Mature Life Features

Cecil Scaglione, Editor

Posts Tagged ‘#dementia

Haven’t Seen Any Pictures . . .

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. . .of Bigfoot for quite awhile.

Maybe he’s moved.

Dementia Debilitating by Any Name

A lot of time and talent has been devoted to eliminating or finding cures for all manner of diseases, developing drugs that diminish debilitation, and producing prosthetics that help make coping comfortable. Despite all the intelligence applied to the science of lengthy living, little is known about enhancing our brain’s power, particularly as it ages.

Dementia — its causes and cures — is still a mystery to the best medical minds. Experienced experts even disagree on the best ways to avoid or alleviate its ravages. Play mental-agility games, such as crossword puzzles, some say. Learn a language to foster the brain’s flexibility. Travel. Join social groups. Stay active. Exercise to maintain a healthy blood flow to the brain. Eat foods containing chemicals that stimulate brain activity and cells.

All of these may be safe and sane advice for anyone wishing to stay healthy, but there’s still no cure for such degenerative brain diseases as Alzheimer’s. The inexorably inevitable result is loss of memory, identity and mobility if death does not intervene. Alzheimer’s disease ambushes a new victim every minute. More than 5 million people in this country reportedly suffer from it. That number is expected to triple over the next three decades as the population ages.

Written by Cecil Scaglione

December 18, 2022 at 2:00 am

Posted in Aging, News / Events

Tagged with ,

Switching to Orange Juice . . .

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. . . has made my mornings

much more enjoyable.

It mixes with my vodka

much better than coffee.

Listen to Help Alzheimer’s Victims

A friend has a running gag that he received a solicitation for a contribution to the Alzheimer’s Association but he forgot where he put it. It’s his bit of gallows humor to forget the fact that more than 6 million Americans are victims of this disorder.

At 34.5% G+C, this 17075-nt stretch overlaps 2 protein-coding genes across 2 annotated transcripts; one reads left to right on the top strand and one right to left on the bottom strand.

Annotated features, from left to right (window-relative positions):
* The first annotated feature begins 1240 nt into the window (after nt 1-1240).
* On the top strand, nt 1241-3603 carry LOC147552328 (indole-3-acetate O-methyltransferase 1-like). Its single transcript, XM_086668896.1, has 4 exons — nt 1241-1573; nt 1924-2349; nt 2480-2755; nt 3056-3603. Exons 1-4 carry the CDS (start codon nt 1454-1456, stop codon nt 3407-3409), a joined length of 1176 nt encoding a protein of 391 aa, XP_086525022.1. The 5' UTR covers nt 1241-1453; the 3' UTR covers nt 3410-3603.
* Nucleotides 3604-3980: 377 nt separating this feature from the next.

The association urges victims to be candid about their disease and, at the appearance of its signs, to discuss their symptoms with family and friends. Maintaining open lines of communication with people doomed by dementia is critical to keeping victims, caregivers, relatives and friends on as even a keel as possible as the disability progresses.

The first step recommended by the AA to everyone around an Alzheimer’s sufferer is to listen. Communicating with an Alzheimer’s victim requires patience and understanding, so those around such a person must be good listeners. And they must let the sufferer know they are listening, are being patient, and are trying to understand what he or she is saying.

If the person is having difficulty finding the right word or phrase, encourage him or her to take their time and continue to explain. Don’t cut in and correct the speaker. You can repeat what was said if you feel some clarification is needed.

Written by Cecil Scaglione

December 17, 2022 at 12:00 am

Posted in Aging, Health, Humor / Quote

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People Keep Asking . . .

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. . . why I take so many naps.

Because, I tell them,

it prevents aging,

especially when you take them

when you’re behind the wheel.

Listen to Communicate with Alzheimer’s Victims

A friend has a running gag in which he tells someone he received a solicitation for a contribution to the Alzheimer’s Association but he forgot where he put it. It’s his form of gallows humor to forget the fact that some 5 million Americans are victims of this disorder.

The AA urges victims to be candid about their disease and, at the appearance of its signs, to discuss their symptoms with relatives and friends. Maintaining open lines of communication with people facing dementia are critical to keeping victims, caregivers, relatives and friends on as even a keel as possible as disabilities progress.

The first of a half dozen steps recommended by the AA to everyone around an Alzheimer’s sufferer is to listen. And let the sufferer know they are listening, are being patient, and are trying to understand what he or she is saying.

Many times the emotions being expressed by the victim are more important than the words used. Tone of voice can help you search for the feelings behind the phrases. If you don’t understand what’s being said, ask  the Alzheimer’s-afflicted person to point or gesture to let you know what he or she wants.

Written by Cecil Scaglione

October 18, 2022 at 2:00 am

Posted in Aging, Health

Tagged with , ,